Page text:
A SiO2 layer to be altered a gate oxide layer 113 is formed to produce a transistor included in a memory cell. A second polysilicon layer is deposited all over the substrate. A resist is coated on said second polysilicon layer and patterned. The second polysilicon layer is selectively etched with the patterned resist used as a mask, thereby providing a third conductive layer 114 acting as a gate electrode. The gate oxide layer 113 is formed and the substrate 100 is partly exposed by etching the SiO2 layer. An impurity such as phosphorus or arsenic is diffused in the substrate 100 with the first conductive layer 105, second conductive layer 106 and third conductive layer 114 used as masks to provide, for example, a source region 115 and drain region 116. A SiO2 layer or phosphosilicate glass layer is deposited by chemical vapor deposition all over the substrate to form an insulation layer 117. After a contact hole is formed, an aluminum wire 118 is provided by the ordinary process. Last, an insulation layer 119 such as a phosphosilicate glass layer is applied all over the semiconductor device thus fabricated for its protection (FIG. 7F).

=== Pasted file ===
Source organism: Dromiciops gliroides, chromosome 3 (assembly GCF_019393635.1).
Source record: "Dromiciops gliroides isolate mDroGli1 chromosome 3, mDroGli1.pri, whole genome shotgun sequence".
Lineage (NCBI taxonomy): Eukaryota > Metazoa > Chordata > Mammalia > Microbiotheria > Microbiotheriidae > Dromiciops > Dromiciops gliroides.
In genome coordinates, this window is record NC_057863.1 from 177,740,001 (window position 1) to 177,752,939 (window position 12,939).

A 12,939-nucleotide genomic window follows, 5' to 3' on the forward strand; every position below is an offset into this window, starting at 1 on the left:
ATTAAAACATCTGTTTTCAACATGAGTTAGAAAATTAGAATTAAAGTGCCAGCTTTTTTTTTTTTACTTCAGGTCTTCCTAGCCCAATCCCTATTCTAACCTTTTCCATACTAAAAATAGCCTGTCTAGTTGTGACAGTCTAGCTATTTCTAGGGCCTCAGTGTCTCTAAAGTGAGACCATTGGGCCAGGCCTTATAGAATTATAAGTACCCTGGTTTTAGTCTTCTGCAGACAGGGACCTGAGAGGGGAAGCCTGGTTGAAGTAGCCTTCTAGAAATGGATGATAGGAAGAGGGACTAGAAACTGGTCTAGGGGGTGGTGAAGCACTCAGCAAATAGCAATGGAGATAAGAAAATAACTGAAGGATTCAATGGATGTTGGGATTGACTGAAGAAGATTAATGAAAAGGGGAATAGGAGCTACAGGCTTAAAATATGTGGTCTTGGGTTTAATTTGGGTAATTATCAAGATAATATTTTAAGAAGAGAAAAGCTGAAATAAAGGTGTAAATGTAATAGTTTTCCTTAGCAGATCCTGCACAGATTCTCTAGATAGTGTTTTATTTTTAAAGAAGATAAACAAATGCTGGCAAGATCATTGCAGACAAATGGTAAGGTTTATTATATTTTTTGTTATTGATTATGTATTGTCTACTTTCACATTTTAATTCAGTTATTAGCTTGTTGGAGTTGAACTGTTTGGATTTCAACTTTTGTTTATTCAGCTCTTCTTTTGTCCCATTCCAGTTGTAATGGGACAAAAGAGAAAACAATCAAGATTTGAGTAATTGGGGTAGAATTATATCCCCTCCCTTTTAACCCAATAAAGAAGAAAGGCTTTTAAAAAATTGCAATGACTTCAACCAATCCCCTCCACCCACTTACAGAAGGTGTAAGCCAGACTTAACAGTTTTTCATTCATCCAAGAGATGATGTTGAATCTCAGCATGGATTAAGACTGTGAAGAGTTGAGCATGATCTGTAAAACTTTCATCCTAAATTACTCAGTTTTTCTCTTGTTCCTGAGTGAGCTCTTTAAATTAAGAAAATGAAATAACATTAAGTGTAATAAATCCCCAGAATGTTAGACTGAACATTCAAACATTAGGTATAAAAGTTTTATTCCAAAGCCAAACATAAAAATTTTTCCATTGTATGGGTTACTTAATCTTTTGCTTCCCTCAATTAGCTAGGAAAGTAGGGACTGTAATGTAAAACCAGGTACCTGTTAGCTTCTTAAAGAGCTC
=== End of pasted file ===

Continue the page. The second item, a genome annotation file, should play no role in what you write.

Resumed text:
The present invention enables a third conductive layer 214 acting as the gate electrode of an MOS transistor included in a memory cell array region and a first conductive layer 205 acting as the gate electrode of an MOS transistor included in the peripheral circuit region to have substantially the same height. Now let it be assumed that a first polysilicon layer is formed to a thickness of, for example, 7,000 Å; said first polysilicon layer is wet oxidized in the memory cell array region to provide a SiO2 layer having a thickness of 5,500 Å; said SiO2 layer is etched off by 4,000 Å to provide a third conductive layer. Then, the thickness of a second conductive layer 206 deposited on the second insulation layer 208 included in the memory cell array region has its thickness decreased to 3,500 Å by the above-mentioned wet oxidation. As a result, a third insulation layer 211 deposited on said second conductive layer 206 has a thickness of 1,500 Å. If a third conductive layer 214 is formed on said third insulation layer 211 to a thickness of 2,000 Å, then a height from the second insulation layer 208 in the memory cell array region to the surface of the third conductive layer 214 measures 7,000 Å. The thickness of the first polysilicon layer remains exactly the same as that of the first conductive layer 205, then a height from the first insulation layer 207 to the surface of the first conductive layer 205 measures 7,000 Å. Even if the above-mentioned special conditions are not chosen, the method of this invention obviously more reduces a difference between the height of the peripheral circuit region and that of the memory cell array region than in the conventional method in which wet oxidation is carried out all over the peripheral circuit region and memory cell array region.